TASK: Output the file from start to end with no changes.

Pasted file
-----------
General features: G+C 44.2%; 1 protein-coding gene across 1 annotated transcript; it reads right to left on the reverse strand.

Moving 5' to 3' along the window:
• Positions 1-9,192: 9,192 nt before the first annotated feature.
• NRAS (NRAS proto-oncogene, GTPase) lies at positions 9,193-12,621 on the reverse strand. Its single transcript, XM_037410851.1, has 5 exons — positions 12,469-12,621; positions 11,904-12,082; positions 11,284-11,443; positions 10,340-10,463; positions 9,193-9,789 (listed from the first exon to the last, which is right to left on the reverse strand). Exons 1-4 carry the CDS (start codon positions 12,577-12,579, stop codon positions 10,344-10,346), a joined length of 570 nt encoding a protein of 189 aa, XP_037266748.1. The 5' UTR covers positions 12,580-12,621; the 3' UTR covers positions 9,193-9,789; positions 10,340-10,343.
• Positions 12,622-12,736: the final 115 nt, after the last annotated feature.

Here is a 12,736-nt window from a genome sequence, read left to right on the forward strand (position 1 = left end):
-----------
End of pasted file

General features: G+C 44.2%; 1 protein-coding gene across 1 annotated transcript; it reads right to left on the reverse strand.

Moving 5' to 3' along the window:
• Positions 1-9,192: 9,192 nt before the first annotated feature.
• NRAS (NRAS proto-oncogene, GTPase) lies at positions 9,193-12,621 on the reverse strand. Its single transcript, XM_037410851.1, has 5 exons — positions 12,469-12,621; positions 11,904-12,082; positions 11,284-11,443; positions 10,340-10,463; positions 9,193-9,789 (listed from the first exon to the last, which is right to left on the reverse strand). Exons 1-4 carry the CDS (start codon positions 12,577-12,579, stop codon positions 10,344-10,346), a joined length of 570 nt encoding a protein of 189 aa, XP_037266748.1. The 5' UTR covers positions 12,580-12,621; the 3' UTR covers positions 9,193-9,789; positions 10,340-10,343.
• Positions 12,622-12,736: the final 115 nt, after the last annotated feature.

Here is a 12,736-nt window from a genome sequence, read left to right on the forward strand (position 1 = left end):